Mian Jalal-Ud-Din, C.J.
1. This is a criminal reference made by the C.J.M. Anantnag in a criminal revision. The learned C.J.M. has recommended that the order dated 6-11-1971 passed by the Judicial Magistrate, Pulwama, declining to take cognizance of the case be set aside and the magistrate directed to proceed with the disposal of the case in accordance with law.
2. To put in brief the facts of the case are: That the Police Awantipora submitted the charge sheet in a criminal case under Section 173 Cr.P.C. before the Judicial Magistrate Pulwama against the accused-respondents. According to the charge sheet the accused had committed offences punishable under Sections 447 and 323 R.P.C. After the challan was presented, before the magistrate, an objection was taken on behalf of the accused that the criminal court was not competent to try the offences inasmuch as the jurisdiction of the magistrate to hear and try the case was barred under Section 96 of the Jammu and Kashmir Village Panchayat Amendment Act, 1973. The argument was that under this section exclusive jurisdiction has been conferred on the Panchayati Adalat to try offences, inter alia those under Sections 447 and 323 R.P.C. This argument prevailed with the learned Magistrate who by the impugned order returned the challan to the Police for presenting it before the competent forum. In this way the Magistrate declined to proceed with the trial of tha case. Aggrieved by this order, the State went up in revision before the C.J.M. Anantnag who has made this reference.
3. The learned Advocate General has submitted that Section 96 of the Village Panchayat Act, did not operate as a bar to the trial of offences inasmuch as the complainant before the Magistrate was the Police. Under proviso to Section 75 of the Village Panchayat Act, Panchayati Adalat could not take cognizance of any case relating to offences specified in the First Schedule in which either the complainant or the accused is a public servant. The present case was, therefore, saved by the proviso. It is further submitted that after the Police had investigated the case and the investigation had revealed that the accused were responsible for committing the offences, the only course left to the Police was to submit the charge-sheet before the Magistrate in accordance with Section 173 Cr.P.C. and the police could not lay the challan before the Panchayati Adalat.
4. Mr. Abdul Qayoom appearing for the respondents has, on the other hand, submitted ihat under Section 75 of the Act, it is only the Panchayati Adalat that has got jurisdiction to take cognizance of the above mentioned offences. Jurisdiction of criminal courts for taking cognizance of these offences has been expressly excluded by S, 75 of the Act. It is further submitted that this section overrides the Code of Criminal Procedure in view of non obstante clause appearing in this section. According to the learned Counsel the order passed by the Judicial Magistrate was a proper order and the reference made by the learned C.J.M. was misconceived.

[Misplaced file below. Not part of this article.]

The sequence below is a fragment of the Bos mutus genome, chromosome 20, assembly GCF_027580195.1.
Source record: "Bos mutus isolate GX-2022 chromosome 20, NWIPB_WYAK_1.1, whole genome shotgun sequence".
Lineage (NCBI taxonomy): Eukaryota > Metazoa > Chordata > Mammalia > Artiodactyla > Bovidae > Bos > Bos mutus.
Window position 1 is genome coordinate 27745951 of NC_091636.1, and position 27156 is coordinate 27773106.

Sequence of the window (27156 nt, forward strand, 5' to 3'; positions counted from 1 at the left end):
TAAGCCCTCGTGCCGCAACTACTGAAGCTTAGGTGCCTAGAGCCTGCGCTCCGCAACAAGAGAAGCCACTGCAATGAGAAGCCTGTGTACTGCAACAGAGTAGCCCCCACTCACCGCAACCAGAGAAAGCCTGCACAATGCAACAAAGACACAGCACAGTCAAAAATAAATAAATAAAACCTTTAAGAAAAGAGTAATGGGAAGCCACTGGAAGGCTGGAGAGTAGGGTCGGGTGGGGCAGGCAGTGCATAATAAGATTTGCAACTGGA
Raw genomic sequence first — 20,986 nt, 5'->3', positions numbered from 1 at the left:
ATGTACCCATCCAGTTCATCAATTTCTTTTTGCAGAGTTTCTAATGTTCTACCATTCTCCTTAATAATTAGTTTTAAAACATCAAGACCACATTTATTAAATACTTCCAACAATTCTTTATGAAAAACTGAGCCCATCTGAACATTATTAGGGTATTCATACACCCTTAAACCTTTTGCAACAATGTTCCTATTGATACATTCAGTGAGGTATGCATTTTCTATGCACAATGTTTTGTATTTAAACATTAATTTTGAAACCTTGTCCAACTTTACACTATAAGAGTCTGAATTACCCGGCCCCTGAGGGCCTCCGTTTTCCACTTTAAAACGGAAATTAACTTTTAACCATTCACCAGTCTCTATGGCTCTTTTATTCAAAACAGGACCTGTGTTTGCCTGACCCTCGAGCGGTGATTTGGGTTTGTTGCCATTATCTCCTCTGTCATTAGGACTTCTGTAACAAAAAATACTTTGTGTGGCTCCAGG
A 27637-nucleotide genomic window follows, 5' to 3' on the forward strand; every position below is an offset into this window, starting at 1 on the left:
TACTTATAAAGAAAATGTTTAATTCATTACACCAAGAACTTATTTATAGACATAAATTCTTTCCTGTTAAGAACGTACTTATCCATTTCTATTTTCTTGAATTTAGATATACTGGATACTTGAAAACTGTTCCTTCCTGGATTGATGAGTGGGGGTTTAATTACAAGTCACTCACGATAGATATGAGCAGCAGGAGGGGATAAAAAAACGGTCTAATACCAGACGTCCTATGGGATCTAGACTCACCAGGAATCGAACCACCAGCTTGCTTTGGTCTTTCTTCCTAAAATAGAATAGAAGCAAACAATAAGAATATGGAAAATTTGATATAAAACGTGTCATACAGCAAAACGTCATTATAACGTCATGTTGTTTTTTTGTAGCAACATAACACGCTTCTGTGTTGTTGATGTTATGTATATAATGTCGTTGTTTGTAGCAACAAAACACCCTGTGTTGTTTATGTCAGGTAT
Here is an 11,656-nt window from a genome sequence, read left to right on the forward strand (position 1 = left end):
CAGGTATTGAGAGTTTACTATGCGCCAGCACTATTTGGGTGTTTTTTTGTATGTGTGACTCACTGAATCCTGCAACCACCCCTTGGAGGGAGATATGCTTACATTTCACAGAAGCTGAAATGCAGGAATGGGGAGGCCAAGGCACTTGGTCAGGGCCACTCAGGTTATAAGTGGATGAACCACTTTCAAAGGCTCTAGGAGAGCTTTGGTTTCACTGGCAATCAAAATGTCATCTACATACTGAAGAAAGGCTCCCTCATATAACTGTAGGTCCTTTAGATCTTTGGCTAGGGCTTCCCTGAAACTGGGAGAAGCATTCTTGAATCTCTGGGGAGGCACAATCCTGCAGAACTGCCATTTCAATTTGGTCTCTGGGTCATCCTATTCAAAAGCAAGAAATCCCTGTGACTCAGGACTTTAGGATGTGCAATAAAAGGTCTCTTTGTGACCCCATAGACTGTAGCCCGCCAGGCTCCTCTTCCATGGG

5. To me it appears that the reference is well founded. When the Police investigated the case and found that the accused were prima facie liable to be prosecuted before a court of law, they had to proceed under Section 173 Cr.P.C. which provides the submission of the report before a Magistrate competent to try the offences. It could not be said that the Police had to submit the challan before the Panchayati Adalat under Section 75 of the Panchayat Act. Proviso to Section 75 of the Act, makes it abundantly clear that if the complainant is a public servant, then jurisdiction of the Panchayati Adalat is taken away. The word 'complainant' has not been denned in the Cr.P.C. but the word 'complaint' has been defined which means according to the definition, the allegation made orally or in writing to a magistrate with a view to his taking action under the Code that some person has committed an offence. A person who lodges a complaint is the complainant. But what appears from definition of the word 'complaint', it is essential that it must be made to a magistrate and not to any other forum. It is pertinent to mention here that the Village Panchayat Act has used the expression 'case' in relation to criminal proceedings and not 'complaint'. Under Section 75 of the Act, the expression used is 'case' and not 'complaint'. In my opinion, the law does not, therefore, permit submission of charge sheet by a Police Officer before a Panchayati Adalat.
6. For the foregoing reasons, the order of the Judicial Magistrate is erroneous in law and is liable to be set aside. The result is that the reference is allowed, and the order of the Judicial Magistrate is set aside and he is directed to re-admit the case on his files and proceed with its disposal in accordance with law. The respondents, who are present in court, are directed to appear before the Judicial Magistrate, Pulwama on September 14. 1978, for further proceedings.